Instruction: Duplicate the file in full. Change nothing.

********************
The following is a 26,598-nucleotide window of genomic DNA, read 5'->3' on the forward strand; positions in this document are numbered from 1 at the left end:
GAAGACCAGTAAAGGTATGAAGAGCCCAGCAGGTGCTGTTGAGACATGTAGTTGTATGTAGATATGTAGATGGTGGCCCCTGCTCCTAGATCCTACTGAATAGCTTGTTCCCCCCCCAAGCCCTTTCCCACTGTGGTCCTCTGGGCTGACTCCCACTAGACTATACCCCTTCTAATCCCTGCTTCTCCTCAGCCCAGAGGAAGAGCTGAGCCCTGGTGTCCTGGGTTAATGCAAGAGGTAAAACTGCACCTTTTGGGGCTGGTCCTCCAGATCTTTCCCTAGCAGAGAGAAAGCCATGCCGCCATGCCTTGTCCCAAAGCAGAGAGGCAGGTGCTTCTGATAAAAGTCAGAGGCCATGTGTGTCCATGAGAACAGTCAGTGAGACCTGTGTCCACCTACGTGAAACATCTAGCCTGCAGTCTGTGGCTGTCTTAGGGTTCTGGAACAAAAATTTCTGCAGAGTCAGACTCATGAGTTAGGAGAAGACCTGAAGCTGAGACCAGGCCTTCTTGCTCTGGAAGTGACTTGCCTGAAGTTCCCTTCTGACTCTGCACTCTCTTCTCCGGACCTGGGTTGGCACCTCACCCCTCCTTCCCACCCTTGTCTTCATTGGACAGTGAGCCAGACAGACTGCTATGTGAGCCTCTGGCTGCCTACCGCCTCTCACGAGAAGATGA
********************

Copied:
The following is a 26,598-nucleotide window of genomic DNA, read 5'->3' on the forward strand; positions in this document are numbered from 1 at the left end:
GAAGACCAGTAAAGGTATGAAGAGCCCAGCAGGTGCTGTTGAGACATGTAGTTGTATGTAGATATGTAGATGGTGGCCCCTGCTCCTAGATCCTACTGAATAGCTTGTTCCCCCCCCAAGCCCTTTCCCACTGTGGTCCTCTGGGCTGACTCCCACTAGACTATACCCCTTCTAATCCCTGCTTCTCCTCAGCCCAGAGGAAGAGCTGAGCCCTGGTGTCCTGGGTTAATGCAAGAGGTAAAACTGCACCTTTTGGGGCTGGTCCTCCAGATCTTTCCCTAGCAGAGAGAAAGCCATGCCGCCATGCCTTGTCCCAAAGCAGAGAGGCAGGTGCTTCTGATAAAAGTCAGAGGCCATGTGTGTCCATGAGAACAGTCAGTGAGACCTGTGTCCACCTACGTGAAACATCTAGCCTGCAGTCTGTGGCTGTCTTAGGGTTCTGGAACAAAAATTTCTGCAGAGTCAGACTCATGAGTTAGGAGAAGACCTGAAGCTGAGACCAGGCCTTCTTGCTCTGGAAGTGACTTGCCTGAAGTTCCCTTCTGACTCTGCACTCTCTTCTCCGGACCTGGGTTGGCACCTCACCCCTCCTTCCCACCCTTGTCTTCATTGGACAGTGAGCCAGACAGACTGCTATGTGAGCCTCTGGCTGCCTACCGCCTCTCACGAGAAGATGA